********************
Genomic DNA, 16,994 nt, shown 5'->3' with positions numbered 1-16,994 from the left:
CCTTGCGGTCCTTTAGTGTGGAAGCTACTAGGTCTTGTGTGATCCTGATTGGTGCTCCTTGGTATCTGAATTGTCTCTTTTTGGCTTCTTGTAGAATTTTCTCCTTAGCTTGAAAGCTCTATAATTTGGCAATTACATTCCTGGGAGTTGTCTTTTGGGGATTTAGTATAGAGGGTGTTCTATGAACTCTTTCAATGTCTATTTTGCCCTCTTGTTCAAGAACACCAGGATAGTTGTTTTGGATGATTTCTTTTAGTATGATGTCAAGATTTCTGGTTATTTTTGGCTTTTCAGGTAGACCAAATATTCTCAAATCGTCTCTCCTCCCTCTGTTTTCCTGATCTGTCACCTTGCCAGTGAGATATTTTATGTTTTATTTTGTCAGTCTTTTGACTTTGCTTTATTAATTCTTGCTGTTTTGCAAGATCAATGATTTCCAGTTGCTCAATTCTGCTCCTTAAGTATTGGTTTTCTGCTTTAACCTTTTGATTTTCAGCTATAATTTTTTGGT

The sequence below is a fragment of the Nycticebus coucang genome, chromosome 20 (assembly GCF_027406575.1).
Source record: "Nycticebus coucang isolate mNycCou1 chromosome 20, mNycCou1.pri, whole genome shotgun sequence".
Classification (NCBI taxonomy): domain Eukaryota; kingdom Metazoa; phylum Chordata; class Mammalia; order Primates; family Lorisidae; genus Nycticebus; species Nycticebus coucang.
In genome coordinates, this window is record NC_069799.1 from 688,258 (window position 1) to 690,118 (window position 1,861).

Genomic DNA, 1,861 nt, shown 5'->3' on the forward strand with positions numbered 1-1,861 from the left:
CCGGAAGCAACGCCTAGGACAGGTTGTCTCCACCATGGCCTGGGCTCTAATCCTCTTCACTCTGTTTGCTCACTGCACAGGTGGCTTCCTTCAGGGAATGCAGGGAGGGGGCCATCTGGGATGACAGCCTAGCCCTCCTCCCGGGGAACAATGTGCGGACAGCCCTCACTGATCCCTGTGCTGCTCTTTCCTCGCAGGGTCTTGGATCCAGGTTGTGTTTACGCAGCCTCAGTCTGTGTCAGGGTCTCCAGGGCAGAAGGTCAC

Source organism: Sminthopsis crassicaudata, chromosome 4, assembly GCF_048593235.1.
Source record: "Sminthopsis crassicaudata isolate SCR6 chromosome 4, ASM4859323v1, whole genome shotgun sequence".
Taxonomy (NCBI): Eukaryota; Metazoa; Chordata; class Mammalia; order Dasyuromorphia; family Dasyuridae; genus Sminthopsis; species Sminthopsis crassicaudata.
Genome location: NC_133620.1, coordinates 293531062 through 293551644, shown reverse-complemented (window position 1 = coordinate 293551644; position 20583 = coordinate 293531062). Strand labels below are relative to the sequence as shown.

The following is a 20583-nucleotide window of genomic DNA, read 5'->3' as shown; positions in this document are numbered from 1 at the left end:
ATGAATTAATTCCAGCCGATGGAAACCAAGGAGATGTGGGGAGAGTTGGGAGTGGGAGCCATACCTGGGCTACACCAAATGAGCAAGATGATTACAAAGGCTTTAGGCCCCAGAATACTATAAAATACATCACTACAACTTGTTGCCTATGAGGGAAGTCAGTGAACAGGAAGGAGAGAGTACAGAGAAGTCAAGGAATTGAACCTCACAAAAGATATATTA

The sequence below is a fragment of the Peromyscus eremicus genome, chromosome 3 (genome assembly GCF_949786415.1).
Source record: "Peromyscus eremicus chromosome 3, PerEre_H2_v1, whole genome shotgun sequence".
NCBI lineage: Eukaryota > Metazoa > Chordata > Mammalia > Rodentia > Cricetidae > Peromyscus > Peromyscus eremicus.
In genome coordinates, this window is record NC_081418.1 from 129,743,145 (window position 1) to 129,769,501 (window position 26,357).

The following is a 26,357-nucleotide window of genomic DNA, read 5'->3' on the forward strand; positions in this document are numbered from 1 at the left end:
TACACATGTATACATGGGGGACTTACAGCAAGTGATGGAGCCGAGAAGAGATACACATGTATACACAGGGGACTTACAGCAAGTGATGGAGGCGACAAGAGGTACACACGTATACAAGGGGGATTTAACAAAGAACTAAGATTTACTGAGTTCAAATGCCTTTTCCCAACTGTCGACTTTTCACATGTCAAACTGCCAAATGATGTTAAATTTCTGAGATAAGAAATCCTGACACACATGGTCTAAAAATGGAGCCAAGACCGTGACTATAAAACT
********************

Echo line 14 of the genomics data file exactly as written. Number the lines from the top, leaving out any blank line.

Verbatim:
ATGAATTAATTCCAGCCGATGGAAACCAAGGAGATGTGGGGAGAGTTGGGAGTGGGAGCCATACCTGGGCTACACCAAATGAGCAAGATGATTACAAAGGCTTTAGGCCCCAGAATACTATAAAATACATCACTACAACTTGTTGCCTATGAGGGAAGTCAGTGAACAGGAAGGAGAGAGTACAGAGAAGTCAAGGAATTGAACCTCACAAAAGATATATTA